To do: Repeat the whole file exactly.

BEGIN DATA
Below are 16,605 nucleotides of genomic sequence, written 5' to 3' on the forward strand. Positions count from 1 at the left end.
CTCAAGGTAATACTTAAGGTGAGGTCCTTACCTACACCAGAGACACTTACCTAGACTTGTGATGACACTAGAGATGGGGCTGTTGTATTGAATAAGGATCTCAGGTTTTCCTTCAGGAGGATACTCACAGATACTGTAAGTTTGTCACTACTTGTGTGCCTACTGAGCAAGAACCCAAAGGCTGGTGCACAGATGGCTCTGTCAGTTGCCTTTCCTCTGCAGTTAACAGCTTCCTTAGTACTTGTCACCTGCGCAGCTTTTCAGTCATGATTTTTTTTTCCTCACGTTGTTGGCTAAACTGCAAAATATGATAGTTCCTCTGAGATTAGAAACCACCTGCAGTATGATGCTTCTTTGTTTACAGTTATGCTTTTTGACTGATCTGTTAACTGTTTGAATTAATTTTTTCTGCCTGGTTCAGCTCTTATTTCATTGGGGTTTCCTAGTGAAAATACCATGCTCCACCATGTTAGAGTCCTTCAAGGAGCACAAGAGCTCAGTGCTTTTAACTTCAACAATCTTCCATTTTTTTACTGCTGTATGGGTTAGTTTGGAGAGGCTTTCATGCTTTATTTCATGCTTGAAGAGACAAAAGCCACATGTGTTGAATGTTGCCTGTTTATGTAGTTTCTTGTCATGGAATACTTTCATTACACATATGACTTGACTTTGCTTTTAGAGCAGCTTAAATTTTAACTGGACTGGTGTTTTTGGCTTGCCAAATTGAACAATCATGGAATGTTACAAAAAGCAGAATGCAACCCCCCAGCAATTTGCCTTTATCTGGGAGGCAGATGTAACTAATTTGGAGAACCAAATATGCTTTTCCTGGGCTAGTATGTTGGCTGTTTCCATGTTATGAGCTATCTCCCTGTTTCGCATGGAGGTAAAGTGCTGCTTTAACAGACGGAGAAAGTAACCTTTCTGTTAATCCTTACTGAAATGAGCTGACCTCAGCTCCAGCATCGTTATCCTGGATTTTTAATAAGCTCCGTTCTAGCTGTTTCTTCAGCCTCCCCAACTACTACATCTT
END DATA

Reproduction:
Below are 16,605 nucleotides of genomic sequence, written 5' to 3' on the forward strand. Positions count from 1 at the left end.
CTCAAGGTAATACTTAAGGTGAGGTCCTTACCTACACCAGAGACACTTACCTAGACTTGTGATGACACTAGAGATGGGGCTGTTGTATTGAATAAGGATCTCAGGTTTTCCTTCAGGAGGATACTCACAGATACTGTAAGTTTGTCACTACTTGTGTGCCTACTGAGCAAGAACCCAAAGGCTGGTGCACAGATGGCTCTGTCAGTTGCCTTTCCTCTGCAGTTAACAGCTTCCTTAGTACTTGTCACCTGCGCAGCTTTTCAGTCATGATTTTTTTTTCCTCACGTTGTTGGCTAAACTGCAAAATATGATAGTTCCTCTGAGATTAGAAACCACCTGCAGTATGATGCTTCTTTGTTTACAGTTATGCTTTTTGACTGATCTGTTAACTGTTTGAATTAATTTTTTCTGCCTGGTTCAGCTCTTATTTCATTGGGGTTTCCTAGTGAAAATACCATGCTCCACCATGTTAGAGTCCTTCAAGGAGCACAAGAGCTCAGTGCTTTTAACTTCAACAATCTTCCATTTTTTTACTGCTGTATGGGTTAGTTTGGAGAGGCTTTCATGCTTTATTTCATGCTTGAAGAGACAAAAGCCACATGTGTTGAATGTTGCCTGTTTATGTAGTTTCTTGTCATGGAATACTTTCATTACACATATGACTTGACTTTGCTTTTAGAGCAGCTTAAATTTTAACTGGACTGGTGTTTTTGGCTTGCCAAATTGAACAATCATGGAATGTTACAAAAAGCAGAATGCAACCCCCCAGCAATTTGCCTTTATCTGGGAGGCAGATGTAACTAATTTGGAGAACCAAATATGCTTTTCCTGGGCTAGTATGTTGGCTGTTTCCATGTTATGAGCTATCTCCCTGTTTCGCATGGAGGTAAAGTGCTGCTTTAACAGACGGAGAAAGTAACCTTTCTGTTAATCCTTACTGAAATGAGCTGACCTCAGCTCCAGCATCGTTATCCTGGATTTTTAATAAGCTCCGTTCTAGCTGTTTCTTCAGCCTCCCCAACTACTACATCTT